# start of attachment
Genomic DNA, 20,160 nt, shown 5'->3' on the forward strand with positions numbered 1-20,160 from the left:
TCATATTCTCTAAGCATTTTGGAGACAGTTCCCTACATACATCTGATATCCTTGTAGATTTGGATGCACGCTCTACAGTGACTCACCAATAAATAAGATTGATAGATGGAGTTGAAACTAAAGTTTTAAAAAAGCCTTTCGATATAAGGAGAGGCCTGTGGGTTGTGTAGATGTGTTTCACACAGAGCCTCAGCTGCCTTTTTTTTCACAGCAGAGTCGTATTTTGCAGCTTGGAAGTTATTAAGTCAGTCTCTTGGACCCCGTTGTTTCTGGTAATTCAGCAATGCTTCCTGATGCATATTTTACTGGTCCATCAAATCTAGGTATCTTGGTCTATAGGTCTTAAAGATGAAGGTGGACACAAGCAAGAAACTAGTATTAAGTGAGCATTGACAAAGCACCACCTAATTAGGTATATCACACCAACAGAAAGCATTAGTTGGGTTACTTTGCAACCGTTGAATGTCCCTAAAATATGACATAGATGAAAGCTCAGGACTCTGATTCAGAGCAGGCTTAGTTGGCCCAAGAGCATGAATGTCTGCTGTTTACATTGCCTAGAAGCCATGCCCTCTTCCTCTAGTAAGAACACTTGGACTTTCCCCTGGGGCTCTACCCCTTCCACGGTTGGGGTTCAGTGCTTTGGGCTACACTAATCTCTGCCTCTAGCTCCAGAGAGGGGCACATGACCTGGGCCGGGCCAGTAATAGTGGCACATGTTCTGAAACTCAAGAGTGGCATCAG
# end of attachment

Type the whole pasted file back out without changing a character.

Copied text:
Genomic DNA, 20,160 nt, shown 5'->3' on the forward strand with positions numbered 1-20,160 from the left:
TCATATTCTCTAAGCATTTTGGAGACAGTTCCCTACATACATCTGATATCCTTGTAGATTTGGATGCACGCTCTACAGTGACTCACCAATAAATAAGATTGATAGATGGAGTTGAAACTAAAGTTTTAAAAAAGCCTTTCGATATAAGGAGAGGCCTGTGGGTTGTGTAGATGTGTTTCACACAGAGCCTCAGCTGCCTTTTTTTTCACAGCAGAGTCGTATTTTGCAGCTTGGAAGTTATTAAGTCAGTCTCTTGGACCCCGTTGTTTCTGGTAATTCAGCAATGCTTCCTGATGCATATTTTACTGGTCCATCAAATCTAGGTATCTTGGTCTATAGGTCTTAAAGATGAAGGTGGACACAAGCAAGAAACTAGTATTAAGTGAGCATTGACAAAGCACCACCTAATTAGGTATATCACACCAACAGAAAGCATTAGTTGGGTTACTTTGCAACCGTTGAATGTCCCTAAAATATGACATAGATGAAAGCTCAGGACTCTGATTCAGAGCAGGCTTAGTTGGCCCAAGAGCATGAATGTCTGCTGTTTACATTGCCTAGAAGCCATGCCCTCTTCCTCTAGTAAGAACACTTGGACTTTCCCCTGGGGCTCTACCCCTTCCACGGTTGGGGTTCAGTGCTTTGGGCTACACTAATCTCTGCCTCTAGCTCCAGAGAGGGGCACATGACCTGGGCCGGGCCAGTAATAGTGGCACATGTTCTGAAACTCAAGAGTGGCATCAG